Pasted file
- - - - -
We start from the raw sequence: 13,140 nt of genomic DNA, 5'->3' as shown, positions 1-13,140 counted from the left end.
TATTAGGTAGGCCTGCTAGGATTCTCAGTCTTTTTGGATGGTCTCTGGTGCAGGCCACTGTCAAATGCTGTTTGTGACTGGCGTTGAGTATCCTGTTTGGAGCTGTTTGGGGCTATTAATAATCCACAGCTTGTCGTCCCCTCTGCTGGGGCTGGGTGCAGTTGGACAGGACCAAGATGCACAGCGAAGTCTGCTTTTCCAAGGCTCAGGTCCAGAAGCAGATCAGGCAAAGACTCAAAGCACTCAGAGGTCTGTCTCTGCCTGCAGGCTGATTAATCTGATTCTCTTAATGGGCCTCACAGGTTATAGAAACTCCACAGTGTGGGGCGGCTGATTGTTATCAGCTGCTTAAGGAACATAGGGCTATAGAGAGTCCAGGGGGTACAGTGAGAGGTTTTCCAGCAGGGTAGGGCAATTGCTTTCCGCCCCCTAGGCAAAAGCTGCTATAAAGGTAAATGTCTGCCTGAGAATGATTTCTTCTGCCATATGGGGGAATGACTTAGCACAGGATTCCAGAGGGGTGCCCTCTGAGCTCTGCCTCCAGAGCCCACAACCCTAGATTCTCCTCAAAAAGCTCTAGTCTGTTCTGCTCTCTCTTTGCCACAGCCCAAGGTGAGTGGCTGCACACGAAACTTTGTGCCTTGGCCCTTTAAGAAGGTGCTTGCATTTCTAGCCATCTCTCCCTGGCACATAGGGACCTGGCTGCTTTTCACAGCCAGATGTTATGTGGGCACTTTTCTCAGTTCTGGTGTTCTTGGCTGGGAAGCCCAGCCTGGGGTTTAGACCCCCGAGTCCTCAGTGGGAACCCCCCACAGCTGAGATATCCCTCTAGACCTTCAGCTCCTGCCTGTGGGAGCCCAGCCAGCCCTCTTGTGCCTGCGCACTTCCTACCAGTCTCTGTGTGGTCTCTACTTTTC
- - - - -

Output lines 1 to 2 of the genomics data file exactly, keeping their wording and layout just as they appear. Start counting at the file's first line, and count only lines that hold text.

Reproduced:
We start from the raw sequence: 13,140 nt of genomic DNA, 5'->3' as shown, positions 1-13,140 counted from the left end.
TATTAGGTAGGCCTGCTAGGATTCTCAGTCTTTTTGGATGGTCTCTGGTGCAGGCCACTGTCAAATGCTGTTTGTGACTGGCGTTGAGTATCCTGTTTGGAGCTGTTTGGGGCTATTAATAATCCACAGCTTGTCGTCCCCTCTGCTGGGGCTGGGTGCAGTTGGACAGGACCAAGATGCACAGCGAAGTCTGCTTTTCCAAGGCTCAGGTCCAGAAGCAGATCAGGCAAAGACTCAAAGCACTCAGAGGTCTGTCTCTGCCTGCAGGCTGATTAATCTGATTCTCTTAATGGGCCTCACAGGTTATAGAAACTCCACAGTGTGGGGCGGCTGATTGTTATCAGCTGCTTAAGGAACATAGGGCTATAGAGAGTCCAGGGGGTACAGTGAGAGGTTTTCCAGCAGGGTAGGGCAATTGCTTTCCGCCCCCTAGGCAAAAGCTGCTATAAAGGTAAATGTCTGCCTGAGAATGATTTCTTCTGCCATATGGGGGAATGACTTAGCACAGGATTCCAGAGGGGTGCCCTCTGAGCTCTGCCTCCAGAGCCCACAACCCTAGATTCTCCTCAAAAAGCTCTAGTCTGTTCTGCTCTCTCTTTGCCACAGCCCAAGGTGAGTGGCTGCACACGAAACTTTGTGCCTTGGCCCTTTAAGAAGGTGCTTGCATTTCTAGCCATCTCTCCCTGGCACATAGGGACCTGGCTGCTTTTCACAGCCAGATGTTATGTGGGCACTTTTCTCAGTTCTGGTGTTCTTGGCTGGGAAGCCCAGCCTGGGGTTTAGACCCCCGAGTCCTCAGTGGGAACCCCCCACAGCTGAGATATCCCTCTAGACCTTCAGCTCCTGCCTGTGGGAGCCCAGCCAGCCCTCTTGTGCCTGCGCACTTCCTACCAGTCTCTGTGTGGTCTCTACTTTTC